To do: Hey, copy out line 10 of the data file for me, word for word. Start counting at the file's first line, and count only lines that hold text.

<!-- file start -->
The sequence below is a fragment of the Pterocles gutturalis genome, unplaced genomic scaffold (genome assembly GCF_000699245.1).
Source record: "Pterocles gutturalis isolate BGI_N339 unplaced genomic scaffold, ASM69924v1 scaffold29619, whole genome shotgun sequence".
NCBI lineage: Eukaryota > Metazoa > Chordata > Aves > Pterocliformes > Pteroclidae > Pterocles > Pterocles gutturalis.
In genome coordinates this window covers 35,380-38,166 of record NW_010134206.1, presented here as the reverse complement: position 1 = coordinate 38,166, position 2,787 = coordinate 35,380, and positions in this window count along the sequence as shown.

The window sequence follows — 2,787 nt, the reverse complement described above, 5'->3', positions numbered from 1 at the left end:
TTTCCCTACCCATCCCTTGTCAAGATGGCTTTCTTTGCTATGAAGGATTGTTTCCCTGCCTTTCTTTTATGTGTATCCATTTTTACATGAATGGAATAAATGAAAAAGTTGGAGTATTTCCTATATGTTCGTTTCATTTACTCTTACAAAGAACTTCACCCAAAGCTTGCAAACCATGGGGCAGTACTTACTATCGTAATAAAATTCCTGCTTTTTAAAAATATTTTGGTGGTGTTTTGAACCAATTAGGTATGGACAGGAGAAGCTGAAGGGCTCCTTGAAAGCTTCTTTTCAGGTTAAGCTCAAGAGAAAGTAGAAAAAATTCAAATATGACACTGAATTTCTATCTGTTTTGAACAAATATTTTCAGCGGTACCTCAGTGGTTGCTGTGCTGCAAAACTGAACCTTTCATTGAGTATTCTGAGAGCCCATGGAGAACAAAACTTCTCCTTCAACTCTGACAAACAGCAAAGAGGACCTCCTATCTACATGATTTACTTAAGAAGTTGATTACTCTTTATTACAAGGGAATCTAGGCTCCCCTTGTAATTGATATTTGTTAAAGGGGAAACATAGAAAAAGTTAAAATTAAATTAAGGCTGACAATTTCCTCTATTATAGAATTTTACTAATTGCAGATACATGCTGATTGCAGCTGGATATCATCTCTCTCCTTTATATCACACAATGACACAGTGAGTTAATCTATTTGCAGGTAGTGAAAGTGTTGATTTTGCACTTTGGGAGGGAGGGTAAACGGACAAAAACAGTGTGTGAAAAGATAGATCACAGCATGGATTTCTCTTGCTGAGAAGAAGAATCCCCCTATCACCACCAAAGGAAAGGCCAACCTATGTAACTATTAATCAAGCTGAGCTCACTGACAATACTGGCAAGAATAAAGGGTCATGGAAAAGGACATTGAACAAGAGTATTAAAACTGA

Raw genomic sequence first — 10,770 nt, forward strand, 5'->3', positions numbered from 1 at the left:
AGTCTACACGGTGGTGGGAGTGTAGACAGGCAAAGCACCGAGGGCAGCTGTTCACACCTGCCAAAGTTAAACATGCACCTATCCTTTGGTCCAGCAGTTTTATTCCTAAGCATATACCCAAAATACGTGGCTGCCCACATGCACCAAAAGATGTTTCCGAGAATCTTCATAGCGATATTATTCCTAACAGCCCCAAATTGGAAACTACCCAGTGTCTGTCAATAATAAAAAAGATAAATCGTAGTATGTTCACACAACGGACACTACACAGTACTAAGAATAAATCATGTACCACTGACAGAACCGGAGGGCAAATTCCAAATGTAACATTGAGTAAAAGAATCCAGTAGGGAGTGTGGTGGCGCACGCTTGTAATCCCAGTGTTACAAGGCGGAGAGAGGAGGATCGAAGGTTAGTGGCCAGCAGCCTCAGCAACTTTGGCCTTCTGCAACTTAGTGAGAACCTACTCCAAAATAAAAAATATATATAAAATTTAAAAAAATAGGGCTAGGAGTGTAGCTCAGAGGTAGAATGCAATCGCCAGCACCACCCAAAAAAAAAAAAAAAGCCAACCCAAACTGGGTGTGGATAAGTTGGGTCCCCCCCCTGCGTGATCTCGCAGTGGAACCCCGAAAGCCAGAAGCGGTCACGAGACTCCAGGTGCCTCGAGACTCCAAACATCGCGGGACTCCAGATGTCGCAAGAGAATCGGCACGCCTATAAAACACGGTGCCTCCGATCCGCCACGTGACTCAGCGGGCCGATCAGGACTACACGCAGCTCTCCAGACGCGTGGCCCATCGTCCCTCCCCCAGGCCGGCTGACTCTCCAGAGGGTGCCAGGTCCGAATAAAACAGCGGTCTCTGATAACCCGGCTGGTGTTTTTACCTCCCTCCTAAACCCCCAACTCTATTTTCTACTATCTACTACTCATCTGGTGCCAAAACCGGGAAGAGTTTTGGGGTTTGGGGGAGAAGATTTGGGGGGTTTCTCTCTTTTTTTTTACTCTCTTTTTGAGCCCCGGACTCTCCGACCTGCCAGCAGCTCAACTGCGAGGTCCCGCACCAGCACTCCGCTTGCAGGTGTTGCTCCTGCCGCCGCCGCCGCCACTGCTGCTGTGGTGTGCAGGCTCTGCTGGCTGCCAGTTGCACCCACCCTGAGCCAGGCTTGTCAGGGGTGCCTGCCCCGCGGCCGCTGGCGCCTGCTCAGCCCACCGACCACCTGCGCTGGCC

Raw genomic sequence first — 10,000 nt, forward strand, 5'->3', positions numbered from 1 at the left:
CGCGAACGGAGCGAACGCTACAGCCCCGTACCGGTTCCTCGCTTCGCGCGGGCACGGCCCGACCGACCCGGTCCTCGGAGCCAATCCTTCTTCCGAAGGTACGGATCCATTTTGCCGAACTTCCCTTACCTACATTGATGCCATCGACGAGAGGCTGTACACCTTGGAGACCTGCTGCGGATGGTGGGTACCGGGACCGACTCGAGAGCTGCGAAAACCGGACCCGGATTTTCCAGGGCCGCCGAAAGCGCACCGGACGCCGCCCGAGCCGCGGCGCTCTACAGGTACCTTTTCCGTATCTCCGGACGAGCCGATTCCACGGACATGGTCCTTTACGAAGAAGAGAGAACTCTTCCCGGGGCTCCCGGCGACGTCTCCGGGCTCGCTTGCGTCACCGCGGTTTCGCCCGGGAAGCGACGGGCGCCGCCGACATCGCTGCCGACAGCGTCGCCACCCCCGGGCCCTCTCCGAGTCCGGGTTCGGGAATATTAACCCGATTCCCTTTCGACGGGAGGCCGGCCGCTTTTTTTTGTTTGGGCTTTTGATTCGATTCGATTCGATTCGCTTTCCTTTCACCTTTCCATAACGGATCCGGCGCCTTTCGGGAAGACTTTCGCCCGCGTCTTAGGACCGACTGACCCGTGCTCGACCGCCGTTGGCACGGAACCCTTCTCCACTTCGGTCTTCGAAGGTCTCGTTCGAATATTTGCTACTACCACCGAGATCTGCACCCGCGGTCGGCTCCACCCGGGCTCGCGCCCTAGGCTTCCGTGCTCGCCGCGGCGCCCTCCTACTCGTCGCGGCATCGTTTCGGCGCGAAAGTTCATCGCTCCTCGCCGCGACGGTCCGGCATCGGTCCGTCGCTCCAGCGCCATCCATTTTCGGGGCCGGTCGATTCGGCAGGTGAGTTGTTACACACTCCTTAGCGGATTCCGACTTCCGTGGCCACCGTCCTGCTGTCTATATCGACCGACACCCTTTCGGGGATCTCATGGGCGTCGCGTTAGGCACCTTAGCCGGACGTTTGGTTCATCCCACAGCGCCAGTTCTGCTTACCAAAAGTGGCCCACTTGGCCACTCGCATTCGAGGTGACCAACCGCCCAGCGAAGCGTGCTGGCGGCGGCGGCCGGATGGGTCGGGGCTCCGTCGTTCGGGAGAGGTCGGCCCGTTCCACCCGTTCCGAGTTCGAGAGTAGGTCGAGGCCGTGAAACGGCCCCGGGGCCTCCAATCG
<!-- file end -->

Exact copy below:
CGCGAACGGAGCGAACGCTACAGCCCCGTACCGGTTCCTCGCTTCGCGCGGGCACGGCCCGACCGACCCGGTCCTCGGAGCCAATCCTTCTTCCGAAGGTACGGATCCATTTTGCCGAACTTCCCTTACCTACATTGATGCCATCGACGAGAGGCTGTACACCTTGGAGACCTGCTGCGGATGGTGGGTACCGGGACCGACTCGAGAGCTGCGAAAACCGGACCCGGATTTTCCAGGGCCGCCGAAAGCGCACCGGACGCCGCCCGAGCCGCGGCGCTCTACAGGTACCTTTTCCGTATCTCCGGACGAGCCGATTCCACGGACATGGTCCTTTACGAAGAAGAGAGAACTCTTCCCGGGGCTCCCGGCGACGTCTCCGGGCTCGCTTGCGTCACCGCGGTTTCGCCCGGGAAGCGACGGGCGCCGCCGACATCGCTGCCGACAGCGTCGCCACCCCCGGGCCCTCTCCGAGTCCGGGTTCGGGAATATTAACCCGATTCCCTTTCGACGGGAGGCCGGCCGCTTTTTTTTGTTTGGGCTTTTGATTCGATTCGATTCGATTCGCTTTCCTTTCACCTTTCCATAACGGATCCGGCGCCTTTCGGGAAGACTTTCGCCCGCGTCTTAGGACCGACTGACCCGTGCTCGACCGCCGTTGGCACGGAACCCTTCTCCACTTCGGTCTTCGAAGGTCTCGTTCGAATATTTGCTACTACCACCGAGATCTGCACCCGCGGTCGGCTCCACCCGGGCTCGCGCCCTAGGCTTCCGTGCTCGCCGCGGCGCCCTCCTACTCGTCGCGGCATCGTTTCGGCGCGAAAGTTCATCGCTCCTCGCCGCGACGGTCCGGCATCGGTCCGTCGCTCCAGCGCCATCCATTTTCGGGGCCGGTCGATTCGGCAGGTGAGTTGTTACACACTCCTTAGCGGATTCCGACTTCCGTGGCCACCGTCCTGCTGTCTATATCGACCGACACCCTTTCGGGGATCTCATGGGCGTCGCGTTAGGCACCTTAGCCGGACGTTTGGTTCATCCCACAGCGCCAGTTCTGCTTACCAAAAGTGGCCCACTTGGCCACTCGCATTCGAGGTGACCAACCGCCCAGCGAAGCGTGCTGGCGGCGGCGGCCGGATGGGTCGGGGCTCCGTCGTTCGGGAGAGGTCGGCCCGTTCCACCCGTTCCGAGTTCGAGAGTAGGTCGAGGCCGTGAAACGGCCCCGGGGCCTCCAATCG